Legal issues in starting up – a primer

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In the last blog, malikyte asked a couple of questions about starting up. One was about legal issues.

Here’s a quick primer, based on US law as I understand it:

In starting a new business, step one is to choose your legal structure. You basically have a couple of options. Typically legal structure has two considerations: taxation, and legal liability.

1. Sole proprietorship. In this simplest case, all income generated flows to you personally, and is taxed at ordinary income rates, including self-employment tax. Income is taxed ONE TIME, not twice, as with C-Corporations, which is a major advantage. The other advantage of this form of ownership is that it is almost mindlessly simple to set up, and is the default setting if you start a business without incorporating. The disadvantage is that you assume 100% legal liability (e.g. you can’t hide behind a corporate veil). I recommend you start out as a sole proprietorship. That way, you save legal fees of setting up a corproation, and can spend more money on marketing while you confirm you have a real business. Once you have a real business, convert to a corporation.

As a sole proprietorship you still need to register your business with your local government. In the US, this typically means paying money for a license, and advertising in 1-2 business publications that you have started up a sole proprietorship. Your local city clerk can tell you what you need to do. Cost: Maybe a couple hundred dollars if you follow this required step.

2. Corporation. The are C-Corps and S-Corps, and now the increasingly popular LLCs (Limited Liability Corporations). In all corporations you get the advantage of limited legal liability, as the corporation is considered the entity, and so it is more difficult for someone to sue you for your personal holdings (unlike in a sole proprietorship); however, anyone can sue you anytime, so this kind of protection may not be as strong as you hope.

With a C-Corporation, you have the advantage of all sorts of creative shareholder classes and categories. However, you pay taxes twice: a corporate tax, and then a tax on dividends.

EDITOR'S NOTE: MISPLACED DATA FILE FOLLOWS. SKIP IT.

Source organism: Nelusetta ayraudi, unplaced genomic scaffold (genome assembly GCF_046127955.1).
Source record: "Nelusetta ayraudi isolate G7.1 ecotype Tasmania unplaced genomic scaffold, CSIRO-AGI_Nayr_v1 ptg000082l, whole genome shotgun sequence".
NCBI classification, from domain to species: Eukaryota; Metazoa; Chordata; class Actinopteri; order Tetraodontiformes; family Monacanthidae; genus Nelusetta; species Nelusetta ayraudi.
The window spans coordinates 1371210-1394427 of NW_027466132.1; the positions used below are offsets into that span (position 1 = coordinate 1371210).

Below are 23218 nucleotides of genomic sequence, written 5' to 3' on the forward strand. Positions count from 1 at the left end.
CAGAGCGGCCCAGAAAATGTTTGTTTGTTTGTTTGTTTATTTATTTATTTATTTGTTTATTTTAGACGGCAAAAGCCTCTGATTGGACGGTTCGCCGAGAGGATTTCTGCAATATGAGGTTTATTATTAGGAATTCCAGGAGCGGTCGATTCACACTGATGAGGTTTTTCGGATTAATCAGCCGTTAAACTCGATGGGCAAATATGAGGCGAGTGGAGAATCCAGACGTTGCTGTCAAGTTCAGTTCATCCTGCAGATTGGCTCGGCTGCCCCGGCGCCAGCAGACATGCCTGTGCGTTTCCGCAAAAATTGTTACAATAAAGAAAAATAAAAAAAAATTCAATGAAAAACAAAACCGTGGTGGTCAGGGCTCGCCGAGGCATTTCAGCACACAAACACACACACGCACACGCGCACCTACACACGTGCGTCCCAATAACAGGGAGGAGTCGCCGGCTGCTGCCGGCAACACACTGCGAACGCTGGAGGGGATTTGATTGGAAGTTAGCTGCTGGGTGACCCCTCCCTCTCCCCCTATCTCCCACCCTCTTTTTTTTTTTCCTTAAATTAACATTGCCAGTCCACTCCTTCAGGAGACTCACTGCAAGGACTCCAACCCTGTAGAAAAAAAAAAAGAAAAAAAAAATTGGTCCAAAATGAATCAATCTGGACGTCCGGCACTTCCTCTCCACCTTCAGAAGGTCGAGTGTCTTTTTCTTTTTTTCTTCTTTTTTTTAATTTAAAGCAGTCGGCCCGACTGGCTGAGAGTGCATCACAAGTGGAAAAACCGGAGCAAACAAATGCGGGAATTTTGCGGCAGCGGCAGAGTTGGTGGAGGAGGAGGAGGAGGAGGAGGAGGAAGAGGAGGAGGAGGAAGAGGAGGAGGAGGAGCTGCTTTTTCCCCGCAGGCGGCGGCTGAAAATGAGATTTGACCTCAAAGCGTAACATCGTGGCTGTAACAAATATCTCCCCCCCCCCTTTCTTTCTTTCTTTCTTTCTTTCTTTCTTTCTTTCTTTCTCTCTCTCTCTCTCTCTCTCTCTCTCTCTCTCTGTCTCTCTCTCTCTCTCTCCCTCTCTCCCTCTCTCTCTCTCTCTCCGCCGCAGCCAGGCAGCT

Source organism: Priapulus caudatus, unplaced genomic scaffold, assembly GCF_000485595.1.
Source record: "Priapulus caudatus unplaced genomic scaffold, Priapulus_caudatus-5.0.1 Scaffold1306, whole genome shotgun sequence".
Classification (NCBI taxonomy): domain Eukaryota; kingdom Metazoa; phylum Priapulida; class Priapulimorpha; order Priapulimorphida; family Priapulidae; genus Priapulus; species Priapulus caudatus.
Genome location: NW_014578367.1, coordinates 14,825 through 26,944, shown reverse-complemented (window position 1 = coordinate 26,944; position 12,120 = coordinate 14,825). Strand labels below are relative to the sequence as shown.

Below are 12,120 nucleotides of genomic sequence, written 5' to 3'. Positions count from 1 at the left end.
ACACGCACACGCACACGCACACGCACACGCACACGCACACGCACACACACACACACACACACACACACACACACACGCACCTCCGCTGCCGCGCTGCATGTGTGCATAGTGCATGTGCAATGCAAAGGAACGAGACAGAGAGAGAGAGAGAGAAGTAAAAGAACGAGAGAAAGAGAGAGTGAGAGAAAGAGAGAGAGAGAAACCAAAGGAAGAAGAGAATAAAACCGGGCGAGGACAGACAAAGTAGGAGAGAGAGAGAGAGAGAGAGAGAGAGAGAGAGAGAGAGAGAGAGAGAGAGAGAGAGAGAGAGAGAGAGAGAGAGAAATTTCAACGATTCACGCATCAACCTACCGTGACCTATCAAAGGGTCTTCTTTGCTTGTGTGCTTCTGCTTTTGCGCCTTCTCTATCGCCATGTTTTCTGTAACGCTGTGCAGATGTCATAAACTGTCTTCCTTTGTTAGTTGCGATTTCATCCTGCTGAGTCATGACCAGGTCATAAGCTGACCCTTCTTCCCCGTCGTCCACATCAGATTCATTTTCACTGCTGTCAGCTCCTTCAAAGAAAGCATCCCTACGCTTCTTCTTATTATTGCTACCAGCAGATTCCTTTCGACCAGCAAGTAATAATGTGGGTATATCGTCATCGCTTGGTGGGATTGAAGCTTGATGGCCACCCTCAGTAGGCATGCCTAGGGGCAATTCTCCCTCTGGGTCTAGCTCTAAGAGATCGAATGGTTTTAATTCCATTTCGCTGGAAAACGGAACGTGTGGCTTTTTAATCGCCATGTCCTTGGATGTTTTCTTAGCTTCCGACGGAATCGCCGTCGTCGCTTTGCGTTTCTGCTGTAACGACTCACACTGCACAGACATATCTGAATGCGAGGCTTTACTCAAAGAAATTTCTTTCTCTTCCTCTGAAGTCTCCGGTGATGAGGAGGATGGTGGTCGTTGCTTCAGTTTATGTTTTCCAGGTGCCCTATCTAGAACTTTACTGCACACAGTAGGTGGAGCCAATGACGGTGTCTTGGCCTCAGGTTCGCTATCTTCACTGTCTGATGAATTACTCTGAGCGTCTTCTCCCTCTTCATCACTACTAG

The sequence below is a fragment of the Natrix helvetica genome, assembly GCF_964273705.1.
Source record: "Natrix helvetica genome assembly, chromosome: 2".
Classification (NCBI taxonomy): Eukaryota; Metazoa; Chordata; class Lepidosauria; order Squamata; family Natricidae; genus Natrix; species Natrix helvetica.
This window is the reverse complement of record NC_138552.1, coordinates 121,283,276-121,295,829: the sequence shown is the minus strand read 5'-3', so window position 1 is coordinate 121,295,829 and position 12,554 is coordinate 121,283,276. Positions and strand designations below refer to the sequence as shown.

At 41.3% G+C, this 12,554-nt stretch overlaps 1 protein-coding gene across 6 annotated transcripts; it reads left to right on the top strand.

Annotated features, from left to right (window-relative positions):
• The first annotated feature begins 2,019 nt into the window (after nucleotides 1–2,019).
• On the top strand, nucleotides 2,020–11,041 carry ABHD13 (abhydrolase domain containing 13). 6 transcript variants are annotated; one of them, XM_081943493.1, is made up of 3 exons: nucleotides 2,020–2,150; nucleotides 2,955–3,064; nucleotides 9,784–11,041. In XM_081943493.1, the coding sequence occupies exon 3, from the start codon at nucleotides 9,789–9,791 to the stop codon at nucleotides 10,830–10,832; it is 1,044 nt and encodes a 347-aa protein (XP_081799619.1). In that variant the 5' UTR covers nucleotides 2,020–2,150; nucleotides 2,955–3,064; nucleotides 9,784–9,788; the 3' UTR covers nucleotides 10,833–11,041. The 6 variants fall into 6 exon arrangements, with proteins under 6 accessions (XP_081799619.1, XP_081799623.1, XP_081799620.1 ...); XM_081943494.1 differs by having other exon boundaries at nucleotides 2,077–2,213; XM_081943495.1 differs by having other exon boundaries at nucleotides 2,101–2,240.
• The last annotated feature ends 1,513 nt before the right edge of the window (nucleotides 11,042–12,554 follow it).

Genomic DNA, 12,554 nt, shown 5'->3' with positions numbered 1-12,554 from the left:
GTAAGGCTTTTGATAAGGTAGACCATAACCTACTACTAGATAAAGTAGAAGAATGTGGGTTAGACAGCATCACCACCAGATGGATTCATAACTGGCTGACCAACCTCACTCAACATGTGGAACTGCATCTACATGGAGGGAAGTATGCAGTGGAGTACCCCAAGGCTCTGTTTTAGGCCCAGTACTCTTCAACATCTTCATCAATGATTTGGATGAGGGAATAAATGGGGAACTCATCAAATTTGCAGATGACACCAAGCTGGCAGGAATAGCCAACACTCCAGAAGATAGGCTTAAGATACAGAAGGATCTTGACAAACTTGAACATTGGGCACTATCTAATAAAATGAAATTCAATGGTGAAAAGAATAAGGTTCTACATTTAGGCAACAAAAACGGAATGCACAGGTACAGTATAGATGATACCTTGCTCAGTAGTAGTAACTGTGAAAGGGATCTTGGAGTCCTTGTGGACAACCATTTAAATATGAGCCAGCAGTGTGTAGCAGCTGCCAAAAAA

An S-Corporation solves the double taxation problem. All income flows directly to you, and you still get liability protection. You can only have one class of stock, and 20 shareholders with an S-Corp.

An LLC has all the advantages of an S-Corporation. However, if you go into business with a partner, you get added flexibility. That’s because you can specify which partner gets which deductions and which income — regardless of relative ownership. You can’t do that with an S-Corp (e.g. equal partners get taxed equally).

Most new business are incorporating as LLCs these days.

3. Partnerships. I’d avoid partnerships because partners still incur 100% legal liability for the business. So if one partner does something really stupid, you can be 100% liable, down to your personal assets.

So, my advice is: Start as a sole proprietorship to keep it simple early on. Incorporate later, once you are sure you have a sound business. Incorporate as an LLC or S-Corp to avoid double taxation. Switch to the more complex C-Corp if you ever get to the point of wanting to go public.

And consult a lawyer and accountant as I am neither and don’t know your unique situation. But you have to talk to both, to cover both taxation and legal liability issues.

Finally, if you go into business with someone else, hash out a ton of issues about ownership, responsibilities, how much money each puts up, etc. I’ve covered those somewhere else.

Andrew NeitlichAndrew Neitlich
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